Sir James George Frazer > The Golden Bough > Page 645
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Sir James George Frazer (1854–1941).  The Golden Bough.  1922.

Page 645
 
device to facilitate the operation of fire-making by increasing the friction; it need not have any symbolical significance.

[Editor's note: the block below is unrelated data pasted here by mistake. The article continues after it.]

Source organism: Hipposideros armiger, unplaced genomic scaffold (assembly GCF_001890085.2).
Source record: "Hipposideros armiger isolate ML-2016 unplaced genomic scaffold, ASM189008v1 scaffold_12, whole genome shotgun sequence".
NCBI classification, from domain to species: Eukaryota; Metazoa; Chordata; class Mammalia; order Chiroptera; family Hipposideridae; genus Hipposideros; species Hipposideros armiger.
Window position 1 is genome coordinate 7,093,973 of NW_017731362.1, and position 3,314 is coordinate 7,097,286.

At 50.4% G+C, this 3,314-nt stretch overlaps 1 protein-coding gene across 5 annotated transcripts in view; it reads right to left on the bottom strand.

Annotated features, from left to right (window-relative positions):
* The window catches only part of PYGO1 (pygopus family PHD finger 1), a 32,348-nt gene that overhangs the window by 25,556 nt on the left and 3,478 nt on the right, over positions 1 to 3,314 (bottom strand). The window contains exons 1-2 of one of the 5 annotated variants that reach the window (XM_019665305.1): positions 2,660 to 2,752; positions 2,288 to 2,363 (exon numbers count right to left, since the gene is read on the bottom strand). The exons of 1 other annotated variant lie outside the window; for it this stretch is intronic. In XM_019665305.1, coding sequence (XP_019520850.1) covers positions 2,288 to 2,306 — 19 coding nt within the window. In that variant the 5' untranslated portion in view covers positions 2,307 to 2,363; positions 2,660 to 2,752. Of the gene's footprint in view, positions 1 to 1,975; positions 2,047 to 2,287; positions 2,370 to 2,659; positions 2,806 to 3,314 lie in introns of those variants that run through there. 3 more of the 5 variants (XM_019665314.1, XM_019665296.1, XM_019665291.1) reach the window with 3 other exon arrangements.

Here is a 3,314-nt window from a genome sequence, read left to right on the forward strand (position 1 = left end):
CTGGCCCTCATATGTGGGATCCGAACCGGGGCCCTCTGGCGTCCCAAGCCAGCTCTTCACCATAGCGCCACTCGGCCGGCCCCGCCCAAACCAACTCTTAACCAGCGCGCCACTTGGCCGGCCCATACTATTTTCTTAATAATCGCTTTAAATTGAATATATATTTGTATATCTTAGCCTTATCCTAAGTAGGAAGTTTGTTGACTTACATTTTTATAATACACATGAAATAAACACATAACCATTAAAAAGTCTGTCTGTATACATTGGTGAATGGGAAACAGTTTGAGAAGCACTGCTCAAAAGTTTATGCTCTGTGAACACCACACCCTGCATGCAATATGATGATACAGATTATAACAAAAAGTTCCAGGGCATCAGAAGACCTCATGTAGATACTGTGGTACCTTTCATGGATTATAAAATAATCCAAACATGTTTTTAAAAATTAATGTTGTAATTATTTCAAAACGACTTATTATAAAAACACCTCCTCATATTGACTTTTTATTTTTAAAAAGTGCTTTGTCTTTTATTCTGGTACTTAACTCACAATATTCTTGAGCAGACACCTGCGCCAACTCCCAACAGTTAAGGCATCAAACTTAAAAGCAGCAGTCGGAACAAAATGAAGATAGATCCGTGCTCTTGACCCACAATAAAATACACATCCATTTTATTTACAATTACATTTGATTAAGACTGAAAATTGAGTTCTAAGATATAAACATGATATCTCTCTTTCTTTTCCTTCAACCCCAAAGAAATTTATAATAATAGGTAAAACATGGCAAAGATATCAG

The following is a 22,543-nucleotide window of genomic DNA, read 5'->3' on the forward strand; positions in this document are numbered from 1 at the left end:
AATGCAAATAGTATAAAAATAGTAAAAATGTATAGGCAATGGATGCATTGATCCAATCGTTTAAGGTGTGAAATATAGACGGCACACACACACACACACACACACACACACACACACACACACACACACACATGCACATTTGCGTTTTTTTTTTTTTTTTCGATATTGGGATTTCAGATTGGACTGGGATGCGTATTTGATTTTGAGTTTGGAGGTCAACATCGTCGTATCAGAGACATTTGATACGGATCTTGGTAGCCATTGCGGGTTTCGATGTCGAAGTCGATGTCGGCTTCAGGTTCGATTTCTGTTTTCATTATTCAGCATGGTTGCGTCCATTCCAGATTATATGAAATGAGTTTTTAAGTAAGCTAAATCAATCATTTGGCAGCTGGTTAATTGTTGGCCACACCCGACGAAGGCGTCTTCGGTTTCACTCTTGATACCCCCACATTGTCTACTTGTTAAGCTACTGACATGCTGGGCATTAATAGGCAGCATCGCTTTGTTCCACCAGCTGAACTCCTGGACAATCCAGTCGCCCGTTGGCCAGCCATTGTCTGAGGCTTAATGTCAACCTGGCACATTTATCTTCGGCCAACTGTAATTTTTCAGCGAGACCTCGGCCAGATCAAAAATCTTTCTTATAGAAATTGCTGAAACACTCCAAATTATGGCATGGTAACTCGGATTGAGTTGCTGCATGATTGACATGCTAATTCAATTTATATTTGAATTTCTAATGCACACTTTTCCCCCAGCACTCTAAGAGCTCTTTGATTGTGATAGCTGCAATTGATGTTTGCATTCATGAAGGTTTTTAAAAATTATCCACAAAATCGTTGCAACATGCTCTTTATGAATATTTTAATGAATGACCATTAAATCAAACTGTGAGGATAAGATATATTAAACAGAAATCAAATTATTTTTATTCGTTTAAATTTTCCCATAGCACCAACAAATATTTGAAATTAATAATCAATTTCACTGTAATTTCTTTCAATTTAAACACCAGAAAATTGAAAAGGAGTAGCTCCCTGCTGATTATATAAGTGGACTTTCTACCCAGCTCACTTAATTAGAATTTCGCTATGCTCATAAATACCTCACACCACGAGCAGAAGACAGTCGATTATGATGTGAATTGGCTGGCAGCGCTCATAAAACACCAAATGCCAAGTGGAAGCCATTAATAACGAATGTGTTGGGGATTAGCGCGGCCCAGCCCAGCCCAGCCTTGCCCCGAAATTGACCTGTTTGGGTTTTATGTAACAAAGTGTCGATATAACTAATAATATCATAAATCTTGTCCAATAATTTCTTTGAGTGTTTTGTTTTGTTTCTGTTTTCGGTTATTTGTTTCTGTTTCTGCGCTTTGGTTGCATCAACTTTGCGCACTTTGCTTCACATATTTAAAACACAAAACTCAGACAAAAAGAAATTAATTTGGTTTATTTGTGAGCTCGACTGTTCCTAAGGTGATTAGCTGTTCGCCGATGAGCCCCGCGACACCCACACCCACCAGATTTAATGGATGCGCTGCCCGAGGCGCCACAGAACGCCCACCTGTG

Further, the influence which these fires, whether periodic or occasional, are supposed to exert on the weather and vegetation may be cited in support of the view that they are sun-charms, since the effects ascribed to them resemble those of sunshine. Thus, the French belief that in a rainy June the lighting of the midsummer bonfires will cause the rain to cease appears to assume that they can disperse the dark clouds and make the sun to break out in radiant glory, drying the wet earth and dripping trees. Similarly the use of the need-fire by Swiss children on foggy days for the purpose of clearing away the mist may very naturally be interpreted as a sun-charm. In the Vosges Mountains the people believe that the midsummer fires help to preserve the fruits of the earth and ensure good crops. In Sweden the warmth or cold of the coming season is inferred from the direction in which the flames of the May Day bonfire are blown; if they blow to the south, it will be warm, if to the north, cold. No doubt at present the direction of the flames is regarded merely as an augury of the weather, not as a mode of influencing it. But we may be pretty sure that this is one of the cases in which magic has dwindled into divination. So in the Eifel Mountains, when the smoke blows towards the corn-fields, this is an omen that the harvest will be abundant. But the older view may have been not merely that the smoke and flames prognosticated, but that they actually produced an abundant harvest, the heat of the flames acting like sunshine on the corn. Perhaps it was with this view that people in the Isle of Man lit fires to windward of their fields in order that the smoke might blow over them. So in South Africa, about the month of April, the Matabeles light huge fires to the windward of their gardens, “their idea being that the smoke, by passing over the crops, will assist the ripening of them.” Among the Zulus also “medicine is burned on a fire placed to windward of the garden, the fumigation which the plants in consequence receive being held to improve the crop.” Again, the idea of our European peasants that the corn will grow well as far as the blaze of the bonfire is visible, may be interpreted as a remnant of the belief in the quickening and fertilising power of the bonfires. The same belief, it may be argued, reappears in the notion that embers taken from the bonfires and inserted in the fields will promote the growth of the crops, and it may be thought to underlie the customs of sowing flax-seed in the direction in which the flames blow, of mixing the ashes of the bonfire with the seed-corn at sowing, of scattering the ashes by themselves over the field to fertilise it, and of incorporating a piece of the Yule log in the plough to make the seeds thrive. The opinion that the flax or hemp will grow as high as the flames rise or the people leap over them belongs clearly to the same class of ideas. Again, at Konz, on the banks of the Moselle, if the blazing wheel which was trundled down the hillside reached the river without being extinguished, this was hailed as a proof that the vintage would be abundant. So firmly was this belief

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